Will Only A Few Be Saved?

(Twenty-First Sunday, Year C)

Today’s readings present us with an expansive view of salvation. Isaiah envisions people streaming into Jerusalem from “all nations” with offerings for the Lord. Some of the Gentiles (non-Jews) will be chosen as priests and Levites. Jesus picks up the theme:

"People will come from the east and the west
and from the north and the south
and will recline at table in the kingdom of God." (Lk 13:29)

However, within this optimistic frame, Jesus gives a warning. When someone asks, "Lord, will only a few people be saved?" he speaks about a narrow gate which many will not enter. He then paints a frightening picture of some, who thought they were doing just fine, standing on the outside begging to get in. Meanwhile, people they despised are inside, enjoying a great feast.

All the details of such a terrible scene cannot be taken literally. Nevertheless, a person ignores Jesus’ warning at great peril. The eminent theologian Hans Urs Von Balthasar, notwithstanding a certain tendency toward universal salvation, wrote: "It is indispensable that every individual Christian be confronted, in the greatest seriousness, with the possibility of his becoming lost."

Many people have a hard time imagining something so drastic. They can conceive of someone such as Hitler or Lenin, who murdered millions, being in hell. But could little people, like you and me, do anything bad enough to deserve eternal punishment? But that is the wrong way of asking the question. The correct question is: How much freedom has God given you and me? The answer is he respects our human dignity so much that he allows us to choose to love him or not. If you wonder how an ordinary person could lose his soul, check out Descent Into Hell by Charles Williams. Not easy reading, yet one of the most haunting, harrowing stories I have ever encountered.

Jesus’ warning about the narrow gate, the possibility of being left out, comes down to this: Our present life is serious - and the stakes are enormous. Incalculably greater than the outcome of any election or war. C.S. Lewis expressed it incisively:

"People often think of Christian morality as a kind of bargain in which God says, 'If you keep a lot of rules, I'll reward you, and if you don't I'll do the other thing.' I do not think that is the best way of looking at it. I would much rather say that every time you make a choice you are turning the central part of you, the part of you that chooses, into something a little different from what it was before. And taking your life as a whole, with all your innumerable choices, all your life long you are slowly turning this central thing into a Heaven creature or into a hellish creature: either into a creature that is in harmony with God, and with other creatures, and with itself, or else into one that is in a state of war and hatred with God, and with its fellow creatures, and with itself. To be the one kind of creature is Heaven: that is, it is joy, and peace, and knowledge, and power. To be the other means madness, horror, idiocy, rage, impotence, and eternal loneliness. Each of us at each moment is progressing to the one state or the other.” (Mere Christianity)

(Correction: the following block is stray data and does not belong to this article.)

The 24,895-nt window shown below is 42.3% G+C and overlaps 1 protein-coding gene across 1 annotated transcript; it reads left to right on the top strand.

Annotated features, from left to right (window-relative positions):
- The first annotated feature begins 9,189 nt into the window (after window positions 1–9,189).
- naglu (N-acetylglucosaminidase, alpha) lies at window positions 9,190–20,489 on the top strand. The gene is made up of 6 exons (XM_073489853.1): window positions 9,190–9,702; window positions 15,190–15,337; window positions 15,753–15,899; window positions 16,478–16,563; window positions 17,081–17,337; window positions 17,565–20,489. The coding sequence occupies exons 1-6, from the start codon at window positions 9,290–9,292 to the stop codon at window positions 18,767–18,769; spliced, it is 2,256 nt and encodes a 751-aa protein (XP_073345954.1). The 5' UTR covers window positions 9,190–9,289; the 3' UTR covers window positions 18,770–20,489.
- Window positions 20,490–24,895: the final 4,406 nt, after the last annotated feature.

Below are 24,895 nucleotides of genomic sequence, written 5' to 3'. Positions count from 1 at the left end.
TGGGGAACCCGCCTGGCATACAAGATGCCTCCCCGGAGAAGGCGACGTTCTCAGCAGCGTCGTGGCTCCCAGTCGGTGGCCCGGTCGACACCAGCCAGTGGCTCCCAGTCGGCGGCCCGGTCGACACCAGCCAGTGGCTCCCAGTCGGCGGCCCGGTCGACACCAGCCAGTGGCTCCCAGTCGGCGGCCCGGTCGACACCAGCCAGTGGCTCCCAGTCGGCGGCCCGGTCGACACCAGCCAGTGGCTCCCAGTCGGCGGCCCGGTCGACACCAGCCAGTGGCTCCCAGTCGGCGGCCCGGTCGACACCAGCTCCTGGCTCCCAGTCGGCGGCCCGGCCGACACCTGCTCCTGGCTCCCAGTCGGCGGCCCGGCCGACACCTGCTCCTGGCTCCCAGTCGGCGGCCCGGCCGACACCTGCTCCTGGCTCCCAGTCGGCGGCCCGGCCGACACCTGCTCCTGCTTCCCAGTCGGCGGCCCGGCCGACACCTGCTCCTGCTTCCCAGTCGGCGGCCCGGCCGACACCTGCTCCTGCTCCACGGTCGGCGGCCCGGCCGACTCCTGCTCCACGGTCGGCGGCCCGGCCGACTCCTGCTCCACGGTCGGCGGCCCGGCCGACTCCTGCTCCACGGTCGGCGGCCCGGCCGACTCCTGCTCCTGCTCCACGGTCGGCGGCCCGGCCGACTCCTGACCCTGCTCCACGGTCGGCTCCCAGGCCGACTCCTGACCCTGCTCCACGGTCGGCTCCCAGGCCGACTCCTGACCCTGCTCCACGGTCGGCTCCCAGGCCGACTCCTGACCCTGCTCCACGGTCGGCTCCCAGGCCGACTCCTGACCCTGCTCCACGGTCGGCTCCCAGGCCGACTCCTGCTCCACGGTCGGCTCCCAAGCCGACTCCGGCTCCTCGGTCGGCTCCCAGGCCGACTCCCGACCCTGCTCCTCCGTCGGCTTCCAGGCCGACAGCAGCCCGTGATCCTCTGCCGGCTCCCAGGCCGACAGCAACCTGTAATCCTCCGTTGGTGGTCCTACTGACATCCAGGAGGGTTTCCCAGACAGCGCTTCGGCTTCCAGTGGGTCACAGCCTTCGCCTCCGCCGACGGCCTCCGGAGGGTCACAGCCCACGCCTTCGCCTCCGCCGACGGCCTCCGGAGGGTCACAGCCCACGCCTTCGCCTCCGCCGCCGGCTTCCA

To recognize that each life will end in salvation or damnation should make us sober – but not sad. Our confidence is not the result our few puny efforts. It comes from experiencing divine mercy. As today’s second reading indicates, we view present disappointments and sufferings in that light. Those trials are part of his “discipline.”

"My son, do not disdain the discipline of the Lord
or lose heart when reproved by him;
for whom the Lord loves, he disciplines;
he scourges every son he acknowledges." (Heb 12:5)

Cardinal Manning, addressing his congregation in Winchester Cathedral, spoke about trust in the Father. “Before Easter next we may be in the light of the Kingdom; or we may be in its outskirts expiating and awaiting the vision of God.” Because of that hope, “What matter, then, a little pain, a little sorrow, a little penance, a few crosses, if after a little while there be an inheritance of eternal joy.”

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Spanish Version

From Archives (21st Sunday, Year C):

2013: You Don't Have to Go to Hell
2010: More Important Than Life Or Death
2007: Depart From Me
2004: Wide Road to Hell and Narrow Path to Life
2001: Will Only A Few Be Saved?
1998: I Do Not Know You

Seapadre Homilies: Cycle A, Cycle B, Cycle C

Sunday Homilies

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